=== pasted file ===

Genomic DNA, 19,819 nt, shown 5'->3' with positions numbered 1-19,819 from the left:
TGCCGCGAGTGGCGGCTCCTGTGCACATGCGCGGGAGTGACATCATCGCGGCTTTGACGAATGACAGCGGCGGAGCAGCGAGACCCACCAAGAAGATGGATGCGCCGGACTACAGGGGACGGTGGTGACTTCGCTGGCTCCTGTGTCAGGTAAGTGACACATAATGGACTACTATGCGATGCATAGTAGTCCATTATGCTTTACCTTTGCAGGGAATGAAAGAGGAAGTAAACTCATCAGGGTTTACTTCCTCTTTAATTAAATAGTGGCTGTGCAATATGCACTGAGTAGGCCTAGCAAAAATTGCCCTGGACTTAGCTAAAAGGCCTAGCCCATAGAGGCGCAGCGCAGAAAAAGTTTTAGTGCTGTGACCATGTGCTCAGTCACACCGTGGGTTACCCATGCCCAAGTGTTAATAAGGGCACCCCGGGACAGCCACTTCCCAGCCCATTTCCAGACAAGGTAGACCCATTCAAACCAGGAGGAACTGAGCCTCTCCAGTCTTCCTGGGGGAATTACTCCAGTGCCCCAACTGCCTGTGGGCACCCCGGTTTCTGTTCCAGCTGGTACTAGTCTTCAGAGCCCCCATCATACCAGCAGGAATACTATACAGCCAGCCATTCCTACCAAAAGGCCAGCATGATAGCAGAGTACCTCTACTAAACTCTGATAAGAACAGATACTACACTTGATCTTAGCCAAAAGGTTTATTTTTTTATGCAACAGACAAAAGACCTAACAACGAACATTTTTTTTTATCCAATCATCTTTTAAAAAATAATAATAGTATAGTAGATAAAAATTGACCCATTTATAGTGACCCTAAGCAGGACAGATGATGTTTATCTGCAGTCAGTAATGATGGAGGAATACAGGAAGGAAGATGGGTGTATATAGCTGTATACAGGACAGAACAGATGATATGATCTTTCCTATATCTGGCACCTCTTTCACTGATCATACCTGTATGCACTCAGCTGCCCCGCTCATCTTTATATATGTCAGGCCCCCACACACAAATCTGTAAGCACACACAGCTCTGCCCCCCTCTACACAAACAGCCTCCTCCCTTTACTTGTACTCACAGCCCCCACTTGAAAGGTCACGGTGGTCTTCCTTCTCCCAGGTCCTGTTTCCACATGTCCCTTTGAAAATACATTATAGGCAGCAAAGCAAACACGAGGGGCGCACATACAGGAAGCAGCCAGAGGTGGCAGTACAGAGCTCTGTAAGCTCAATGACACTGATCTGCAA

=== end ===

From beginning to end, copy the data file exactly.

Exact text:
Genomic DNA, 19,819 nt, shown 5'->3' with positions numbered 1-19,819 from the left:
TGCCGCGAGTGGCGGCTCCTGTGCACATGCGCGGGAGTGACATCATCGCGGCTTTGACGAATGACAGCGGCGGAGCAGCGAGACCCACCAAGAAGATGGATGCGCCGGACTACAGGGGACGGTGGTGACTTCGCTGGCTCCTGTGTCAGGTAAGTGACACATAATGGACTACTATGCGATGCATAGTAGTCCATTATGCTTTACCTTTGCAGGGAATGAAAGAGGAAGTAAACTCATCAGGGTTTACTTCCTCTTTAATTAAATAGTGGCTGTGCAATATGCACTGAGTAGGCCTAGCAAAAATTGCCCTGGACTTAGCTAAAAGGCCTAGCCCATAGAGGCGCAGCGCAGAAAAAGTTTTAGTGCTGTGACCATGTGCTCAGTCACACCGTGGGTTACCCATGCCCAAGTGTTAATAAGGGCACCCCGGGACAGCCACTTCCCAGCCCATTTCCAGACAAGGTAGACCCATTCAAACCAGGAGGAACTGAGCCTCTCCAGTCTTCCTGGGGGAATTACTCCAGTGCCCCAACTGCCTGTGGGCACCCCGGTTTCTGTTCCAGCTGGTACTAGTCTTCAGAGCCCCCATCATACCAGCAGGAATACTATACAGCCAGCCATTCCTACCAAAAGGCCAGCATGATAGCAGAGTACCTCTACTAAACTCTGATAAGAACAGATACTACACTTGATCTTAGCCAAAAGGTTTATTTTTTTATGCAACAGACAAAAGACCTAACAACGAACATTTTTTTTTATCCAATCATCTTTTAAAAAATAATAATAGTATAGTAGATAAAAATTGACCCATTTATAGTGACCCTAAGCAGGACAGATGATGTTTATCTGCAGTCAGTAATGATGGAGGAATACAGGAAGGAAGATGGGTGTATATAGCTGTATACAGGACAGAACAGATGATATGATCTTTCCTATATCTGGCACCTCTTTCACTGATCATACCTGTATGCACTCAGCTGCCCCGCTCATCTTTATATATGTCAGGCCCCCACACACAAATCTGTAAGCACACACAGCTCTGCCCCCCTCTACACAAACAGCCTCCTCCCTTTACTTGTACTCACAGCCCCCACTTGAAAGGTCACGGTGGTCTTCCTTCTCCCAGGTCCTGTTTCCACATGTCCCTTTGAAAATACATTATAGGCAGCAAAGCAAACACGAGGGGCGCACATACAGGAAGCAGCCAGAGGTGGCAGTACAGAGCTCTGTAAGCTCAATGACACTGATCTGCAA